Employment-at-will (EAW) is a principle that allows employees and employers to terminate the employment relationship with any reason or no reason in cases where no matters of union, legal statute, public policy or contract reign.1
Since its inception, EAW as a principle has allowed employers to terminations without remedy, even in cases against public policy.2 Modern developments to this principle have caused employers to work within common law to combat potential litigation by removing the representation of continued employment, and factoring the ease of future dismissal in hiring decisions.3 Companies have also “qualified their EAW prerogatives with restrictions… and developed grievance procedures… for employee complaint and redress.“4
People are coming to the conclusion that EAW as it has been practiced for years is no longer applicable to modern society. Although no collective agreement has been made in whole to adopt any changes, it is no doubt a pressing issue that will grow in relevance.
In the two articles that form the basis of this discussion, Richard Epstein defends at-will contracts on grounds of fairness and utility, while Patricia Werhane and Tara Radin defend due process on grounds of human rights and the blurring distinction between private and public spheres of modern society. In turn, I will be defending the claim that due process should have a role in all employment relationships by challenging the application of intrinsic fairness and effects upon utility. I conclude that government intervention should not be barred from employment relationships, and in fact is necessary to protect parties from an asymmetrical balance of power and reputational loss.
1. Conditional Relationships
Fairness, not unlike all other virtues, has an influence on our calculation of utility. As a guiding principle of individual liberty, “Fairness means treating people equitably, without bias or partiality.”5 By extension, Epstein asserts that the law should view the rights of our employment relationships with similar discretion for our private relationships – to be able to set goals for ourselves and choose an action for attaining them.6 He is correct to argue that employment contracts are as important to day-to-day life as are our rights in marriage, religion, and speech, and should therefore be respected. In this part of the essay, however, we will consider the limitations imposed by fairness on the freedom to contract by challenging his application of fairness. I will discuss why different treatment of these rights is necessary by appealing to human expectations of fairness, and conclude that it does not follow that employment relationships should be free from government intervention. For our purposes, we will be referring our relationships in marriage, religion, and speech as “private” relationships to specifically target Epstein’s claims.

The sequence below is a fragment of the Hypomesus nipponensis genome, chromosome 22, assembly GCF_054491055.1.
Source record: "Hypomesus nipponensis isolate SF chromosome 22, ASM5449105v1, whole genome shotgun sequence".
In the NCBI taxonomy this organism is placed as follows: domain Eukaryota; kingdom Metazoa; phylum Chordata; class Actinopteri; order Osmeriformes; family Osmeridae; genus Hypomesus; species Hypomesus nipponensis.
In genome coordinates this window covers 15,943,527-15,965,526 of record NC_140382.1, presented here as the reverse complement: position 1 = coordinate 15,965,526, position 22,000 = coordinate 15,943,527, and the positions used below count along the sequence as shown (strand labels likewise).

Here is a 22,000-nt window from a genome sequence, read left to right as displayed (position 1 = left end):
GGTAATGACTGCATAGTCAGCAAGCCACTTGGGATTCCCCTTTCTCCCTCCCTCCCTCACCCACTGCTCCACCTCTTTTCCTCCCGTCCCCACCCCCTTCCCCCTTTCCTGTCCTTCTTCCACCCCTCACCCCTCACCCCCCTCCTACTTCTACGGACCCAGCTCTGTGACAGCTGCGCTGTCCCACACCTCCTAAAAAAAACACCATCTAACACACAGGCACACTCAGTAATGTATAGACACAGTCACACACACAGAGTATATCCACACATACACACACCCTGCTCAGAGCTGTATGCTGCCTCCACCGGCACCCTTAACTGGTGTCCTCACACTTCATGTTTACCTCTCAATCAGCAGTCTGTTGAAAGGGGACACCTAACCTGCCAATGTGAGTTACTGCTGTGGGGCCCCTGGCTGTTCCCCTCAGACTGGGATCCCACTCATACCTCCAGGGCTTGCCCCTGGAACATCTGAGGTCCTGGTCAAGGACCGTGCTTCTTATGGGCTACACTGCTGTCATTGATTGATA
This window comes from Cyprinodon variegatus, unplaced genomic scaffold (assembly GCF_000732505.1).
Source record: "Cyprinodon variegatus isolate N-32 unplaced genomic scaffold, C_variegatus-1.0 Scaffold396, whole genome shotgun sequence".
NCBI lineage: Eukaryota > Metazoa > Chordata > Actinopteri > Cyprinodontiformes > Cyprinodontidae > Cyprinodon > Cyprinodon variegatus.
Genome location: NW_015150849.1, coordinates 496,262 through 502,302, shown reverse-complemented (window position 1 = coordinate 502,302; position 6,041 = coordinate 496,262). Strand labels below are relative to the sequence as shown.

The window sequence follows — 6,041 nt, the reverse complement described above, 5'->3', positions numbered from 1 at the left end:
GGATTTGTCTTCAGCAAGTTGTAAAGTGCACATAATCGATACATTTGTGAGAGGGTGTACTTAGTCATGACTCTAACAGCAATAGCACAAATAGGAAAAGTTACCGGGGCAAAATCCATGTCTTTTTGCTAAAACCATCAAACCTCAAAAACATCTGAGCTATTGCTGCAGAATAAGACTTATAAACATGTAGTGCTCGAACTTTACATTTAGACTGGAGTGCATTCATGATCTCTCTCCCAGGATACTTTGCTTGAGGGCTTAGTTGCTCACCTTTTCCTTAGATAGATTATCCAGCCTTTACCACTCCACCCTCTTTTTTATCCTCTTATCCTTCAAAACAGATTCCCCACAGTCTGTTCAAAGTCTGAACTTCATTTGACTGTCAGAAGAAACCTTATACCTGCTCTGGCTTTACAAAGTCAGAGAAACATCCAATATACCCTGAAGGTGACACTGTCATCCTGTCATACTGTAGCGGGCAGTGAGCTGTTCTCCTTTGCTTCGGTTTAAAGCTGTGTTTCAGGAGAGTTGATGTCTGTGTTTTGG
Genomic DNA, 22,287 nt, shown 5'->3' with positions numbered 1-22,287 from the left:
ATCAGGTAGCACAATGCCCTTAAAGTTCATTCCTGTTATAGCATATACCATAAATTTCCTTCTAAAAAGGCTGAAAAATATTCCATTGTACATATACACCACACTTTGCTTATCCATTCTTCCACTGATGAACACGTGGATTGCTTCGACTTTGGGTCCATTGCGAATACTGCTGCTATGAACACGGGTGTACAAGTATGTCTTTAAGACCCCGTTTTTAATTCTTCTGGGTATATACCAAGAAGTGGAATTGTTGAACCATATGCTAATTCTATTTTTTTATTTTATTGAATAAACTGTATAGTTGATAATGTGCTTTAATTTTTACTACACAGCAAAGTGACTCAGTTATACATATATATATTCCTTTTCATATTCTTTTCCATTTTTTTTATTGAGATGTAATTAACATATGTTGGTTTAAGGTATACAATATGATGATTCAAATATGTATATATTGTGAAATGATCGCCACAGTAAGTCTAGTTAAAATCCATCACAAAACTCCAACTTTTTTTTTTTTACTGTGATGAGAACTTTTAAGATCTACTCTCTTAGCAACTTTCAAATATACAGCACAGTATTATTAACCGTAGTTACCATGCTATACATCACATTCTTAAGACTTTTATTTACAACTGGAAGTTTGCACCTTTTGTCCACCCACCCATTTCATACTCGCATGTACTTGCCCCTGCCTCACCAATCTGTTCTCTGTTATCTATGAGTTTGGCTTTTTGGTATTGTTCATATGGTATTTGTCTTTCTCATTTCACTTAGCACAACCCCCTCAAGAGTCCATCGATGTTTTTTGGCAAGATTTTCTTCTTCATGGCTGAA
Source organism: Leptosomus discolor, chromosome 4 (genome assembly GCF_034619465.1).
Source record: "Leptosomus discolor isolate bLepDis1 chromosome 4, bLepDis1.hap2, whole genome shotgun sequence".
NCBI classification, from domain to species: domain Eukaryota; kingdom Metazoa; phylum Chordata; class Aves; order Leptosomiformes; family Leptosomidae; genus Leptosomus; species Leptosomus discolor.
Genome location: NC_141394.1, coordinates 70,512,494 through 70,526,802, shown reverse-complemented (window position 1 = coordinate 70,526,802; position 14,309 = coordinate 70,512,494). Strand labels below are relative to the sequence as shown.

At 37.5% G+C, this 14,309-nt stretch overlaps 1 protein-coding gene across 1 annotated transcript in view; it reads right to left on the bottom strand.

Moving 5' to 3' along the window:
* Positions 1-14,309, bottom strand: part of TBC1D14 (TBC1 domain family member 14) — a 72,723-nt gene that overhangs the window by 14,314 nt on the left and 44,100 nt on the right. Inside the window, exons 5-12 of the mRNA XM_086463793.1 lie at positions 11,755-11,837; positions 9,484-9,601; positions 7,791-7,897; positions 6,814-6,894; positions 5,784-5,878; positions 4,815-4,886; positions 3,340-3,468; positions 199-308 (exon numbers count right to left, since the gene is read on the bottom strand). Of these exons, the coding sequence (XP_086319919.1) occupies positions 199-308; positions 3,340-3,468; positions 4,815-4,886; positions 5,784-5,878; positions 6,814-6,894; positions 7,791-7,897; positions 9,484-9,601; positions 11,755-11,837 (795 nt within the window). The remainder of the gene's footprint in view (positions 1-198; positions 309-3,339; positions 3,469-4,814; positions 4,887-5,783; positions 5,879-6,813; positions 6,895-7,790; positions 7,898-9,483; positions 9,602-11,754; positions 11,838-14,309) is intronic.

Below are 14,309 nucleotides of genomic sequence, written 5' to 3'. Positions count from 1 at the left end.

A key difference between private relationships and employment contracts is highlighted by the conditional nature of employment. As Werhane/Radin point out, individual performance is merit-based, both in terms of productivity and commitment and loyalty to the employer.7 The latter is of ethical relevance to us. In most environments, there is an expectation that employees and employers, as moral agents, will treat one another with respect. As Werhane/Radin suggests, “there is an implied reciprocal obligation on behalf of both parties.”8
In those private relationships discussed by Epstein, we have an expectation that the relationship will exist indefinitely. Excluding obvious violations of public policy and customs such as hate speech, murder, and abuse, private relationships have no obvious limits to measure the fulfillment of our responsibilities.
In employment contracts, there is an understanding that the relationship should depend on the employee/employer’s performance. For this reason, the nature of employment relationships means that there is no expectation...
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